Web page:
Alia Tyner Mullings Talks About Black Motherhood



October 20, 2021 | Academics, Faculty, In the Media, Publication

Dr. Alia Tyner-Mullings

Dr. Alia Tyner-Mullings

Dr. Alia R. Tyner-Mullings, author and Associate Professor of Sociology at Guttman Community College has been featured on Mama Glow, a website dedicated to the “support [of] women and families during the fertility period, during pregnancy, after birth and into new motherhood offering a full spectrum approach to holistic wellness.” Her chapter “The Single, Most Important Community: An Essay on Black Motherhood is in the recently published Tick Tock: Essays on Becoming a Parent After 40.

In this insightful piece, Dr. Tyner-Mullings recounts her decision to raise a child on her own, her journey to motherhood, and the growth of community throughout this process. Laden with the emotional and physical trials of her experience, Dr. Tyner-Mullings offers us an honest and intimate look at a very vulnerable subject.  It is in the telling of the sometimes painful experience of her pregnancy, that she finds strength to reach out to others.  “I didn’t want to ask for help because I was too old for that. I learned later that a single mom can never be too anything to ask for help.”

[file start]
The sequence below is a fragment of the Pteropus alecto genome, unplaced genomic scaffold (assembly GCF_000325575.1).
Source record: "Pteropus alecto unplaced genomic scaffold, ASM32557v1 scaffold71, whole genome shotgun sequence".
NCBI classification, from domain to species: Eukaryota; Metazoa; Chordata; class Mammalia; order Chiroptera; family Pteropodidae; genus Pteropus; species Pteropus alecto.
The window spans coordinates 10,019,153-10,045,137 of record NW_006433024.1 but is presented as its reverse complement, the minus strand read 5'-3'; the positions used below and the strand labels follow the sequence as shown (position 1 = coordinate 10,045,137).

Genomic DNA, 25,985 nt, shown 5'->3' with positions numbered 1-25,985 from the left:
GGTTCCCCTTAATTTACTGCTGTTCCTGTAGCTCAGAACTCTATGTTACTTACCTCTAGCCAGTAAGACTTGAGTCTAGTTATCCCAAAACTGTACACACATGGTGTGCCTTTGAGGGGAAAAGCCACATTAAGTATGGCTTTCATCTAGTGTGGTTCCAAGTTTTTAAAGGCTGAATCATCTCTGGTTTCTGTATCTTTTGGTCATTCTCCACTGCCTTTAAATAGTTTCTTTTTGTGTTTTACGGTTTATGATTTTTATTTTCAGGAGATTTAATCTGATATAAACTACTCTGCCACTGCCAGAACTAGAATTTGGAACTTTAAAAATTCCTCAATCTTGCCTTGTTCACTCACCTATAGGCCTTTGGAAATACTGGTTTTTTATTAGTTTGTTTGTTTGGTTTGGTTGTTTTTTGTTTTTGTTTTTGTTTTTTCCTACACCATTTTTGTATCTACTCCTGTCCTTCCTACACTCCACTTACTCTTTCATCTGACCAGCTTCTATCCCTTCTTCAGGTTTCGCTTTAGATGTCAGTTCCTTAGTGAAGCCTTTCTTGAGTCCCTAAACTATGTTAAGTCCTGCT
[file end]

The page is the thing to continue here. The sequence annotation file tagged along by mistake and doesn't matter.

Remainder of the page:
After having her child, the communities that Dr. Tyner-Mullings sought out, created and engaged with have helped her settle into ‘life as a mom’.  Tyner-Mullings stridently states, “I have moved into a new arena, but like so many strong, Black, single women, I didn’t do it alone. The creation and cultivation of community—the kinwork that feels as though it is part of my birthright—took time and energy, but community is how I have been able to continue to move forward.” Dr. Tyner-Mullings shares an intimate look at her own experience to bring attention to dynamics of Motherhood and specifically Black Motherhood to the forefront in this important essay.

Dr. Alia R. Tyner-Mullings earned a doctorate in sociology at the CUNY Graduate Center, where she researched alternative educational models. She has taught graduate and undergraduate courses on sociology, deviance, statistics, gender, research methods and education. After finishing her doctorate, she was a post-doctoral fellow at Teachers College, Columbia University, in the Sociology and Education Program and then an assistant professor at Morgan State University in Baltimore, Maryland. A former high school math teacher, Dr. Tyner-Mullings has served on assessment committees for three small high schools and has also worked as a statistical or academic consultant for several colleges and universities. Her research interests include the sociology of education, communities, sports, and cultural studies. Dr. Tyner-Mullings authored Enter the Alternative School: Critical Answers to Questions in Urban Education (Paradigm Publishers, 2014), an in-depth examination of public school alternatives to traditional educational models. She is also the co-editor of Critical Small Schools: Beyond Privatization in New York City Urban Educational Reform (Information Age, 2012) and co-author of Writing for Emerging Sociologists (Sage Publications, Inc., 2013). The Sociology Student’s Guide to Writing was released in 2016.